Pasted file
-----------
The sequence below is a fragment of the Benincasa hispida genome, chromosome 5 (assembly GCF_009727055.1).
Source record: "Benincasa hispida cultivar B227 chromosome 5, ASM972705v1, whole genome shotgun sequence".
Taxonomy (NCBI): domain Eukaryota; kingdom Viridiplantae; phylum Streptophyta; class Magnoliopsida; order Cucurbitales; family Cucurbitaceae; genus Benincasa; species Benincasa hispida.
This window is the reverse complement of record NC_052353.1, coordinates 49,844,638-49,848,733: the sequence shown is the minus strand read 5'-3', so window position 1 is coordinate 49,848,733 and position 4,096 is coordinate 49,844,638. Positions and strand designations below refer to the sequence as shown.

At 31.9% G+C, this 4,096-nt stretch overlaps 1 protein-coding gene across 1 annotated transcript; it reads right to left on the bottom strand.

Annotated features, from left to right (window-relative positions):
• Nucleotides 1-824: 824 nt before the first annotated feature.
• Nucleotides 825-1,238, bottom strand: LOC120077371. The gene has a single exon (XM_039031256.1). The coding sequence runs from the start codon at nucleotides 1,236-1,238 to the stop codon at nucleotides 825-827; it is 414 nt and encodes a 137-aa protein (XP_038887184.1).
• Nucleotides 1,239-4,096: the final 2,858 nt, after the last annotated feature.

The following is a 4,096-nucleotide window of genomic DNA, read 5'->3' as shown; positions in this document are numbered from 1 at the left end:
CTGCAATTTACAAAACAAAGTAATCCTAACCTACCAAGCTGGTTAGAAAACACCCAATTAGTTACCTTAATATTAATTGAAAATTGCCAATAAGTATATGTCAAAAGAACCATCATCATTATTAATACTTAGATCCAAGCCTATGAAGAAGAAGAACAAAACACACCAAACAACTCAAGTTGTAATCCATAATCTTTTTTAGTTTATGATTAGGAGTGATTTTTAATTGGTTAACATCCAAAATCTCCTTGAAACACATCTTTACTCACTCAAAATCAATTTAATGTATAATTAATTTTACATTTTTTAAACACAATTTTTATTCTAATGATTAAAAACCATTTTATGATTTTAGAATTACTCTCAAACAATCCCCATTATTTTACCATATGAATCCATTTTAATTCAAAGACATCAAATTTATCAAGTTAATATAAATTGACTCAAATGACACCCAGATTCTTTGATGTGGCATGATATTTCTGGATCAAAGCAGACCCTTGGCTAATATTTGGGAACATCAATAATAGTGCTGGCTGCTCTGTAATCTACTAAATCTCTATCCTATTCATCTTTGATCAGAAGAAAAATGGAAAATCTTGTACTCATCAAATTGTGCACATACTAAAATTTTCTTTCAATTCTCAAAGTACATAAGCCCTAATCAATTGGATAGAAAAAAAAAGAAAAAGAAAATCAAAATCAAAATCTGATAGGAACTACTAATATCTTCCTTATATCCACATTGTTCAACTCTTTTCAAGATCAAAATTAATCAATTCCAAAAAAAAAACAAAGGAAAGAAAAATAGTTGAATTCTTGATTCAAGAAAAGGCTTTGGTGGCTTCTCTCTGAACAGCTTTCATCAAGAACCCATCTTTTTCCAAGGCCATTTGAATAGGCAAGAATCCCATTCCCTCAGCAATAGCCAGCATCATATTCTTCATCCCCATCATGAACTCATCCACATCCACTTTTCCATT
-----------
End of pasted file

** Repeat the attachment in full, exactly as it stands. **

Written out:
The sequence below is a fragment of the Benincasa hispida genome, chromosome 5 (assembly GCF_009727055.1).
Source record: "Benincasa hispida cultivar B227 chromosome 5, ASM972705v1, whole genome shotgun sequence".
Taxonomy (NCBI): domain Eukaryota; kingdom Viridiplantae; phylum Streptophyta; class Magnoliopsida; order Cucurbitales; family Cucurbitaceae; genus Benincasa; species Benincasa hispida.
This window is the reverse complement of record NC_052353.1, coordinates 49,844,638-49,848,733: the sequence shown is the minus strand read 5'-3', so window position 1 is coordinate 49,848,733 and position 4,096 is coordinate 49,844,638. Positions and strand designations below refer to the sequence as shown.

At 31.9% G+C, this 4,096-nt stretch overlaps 1 protein-coding gene across 1 annotated transcript; it reads right to left on the bottom strand.

Annotated features, from left to right (window-relative positions):
• Nucleotides 1-824: 824 nt before the first annotated feature.
• Nucleotides 825-1,238, bottom strand: LOC120077371. The gene has a single exon (XM_039031256.1). The coding sequence runs from the start codon at nucleotides 1,236-1,238 to the stop codon at nucleotides 825-827; it is 414 nt and encodes a 137-aa protein (XP_038887184.1).
• Nucleotides 1,239-4,096: the final 2,858 nt, after the last annotated feature.

The following is a 4,096-nucleotide window of genomic DNA, read 5'->3' as shown; positions in this document are numbered from 1 at the left end:
CTGCAATTTACAAAACAAAGTAATCCTAACCTACCAAGCTGGTTAGAAAACACCCAATTAGTTACCTTAATATTAATTGAAAATTGCCAATAAGTATATGTCAAAAGAACCATCATCATTATTAATACTTAGATCCAAGCCTATGAAGAAGAAGAACAAAACACACCAAACAACTCAAGTTGTAATCCATAATCTTTTTTAGTTTATGATTAGGAGTGATTTTTAATTGGTTAACATCCAAAATCTCCTTGAAACACATCTTTACTCACTCAAAATCAATTTAATGTATAATTAATTTTACATTTTTTAAACACAATTTTTATTCTAATGATTAAAAACCATTTTATGATTTTAGAATTACTCTCAAACAATCCCCATTATTTTACCATATGAATCCATTTTAATTCAAAGACATCAAATTTATCAAGTTAATATAAATTGACTCAAATGACACCCAGATTCTTTGATGTGGCATGATATTTCTGGATCAAAGCAGACCCTTGGCTAATATTTGGGAACATCAATAATAGTGCTGGCTGCTCTGTAATCTACTAAATCTCTATCCTATTCATCTTTGATCAGAAGAAAAATGGAAAATCTTGTACTCATCAAATTGTGCACATACTAAAATTTTCTTTCAATTCTCAAAGTACATAAGCCCTAATCAATTGGATAGAAAAAAAAAGAAAAAGAAAATCAAAATCAAAATCTGATAGGAACTACTAATATCTTCCTTATATCCACATTGTTCAACTCTTTTCAAGATCAAAATTAATCAATTCCAAAAAAAAAACAAAGGAAAGAAAAATAGTTGAATTCTTGATTCAAGAAAAGGCTTTGGTGGCTTCTCTCTGAACAGCTTTCATCAAGAACCCATCTTTTTCCAAGGCCATTTGAATAGGCAAGAATCCCATTCCCTCAGCAATAGCCAGCATCATATTCTTCATCCCCATCATGAACTCATCCACATCCACTTTTCCATT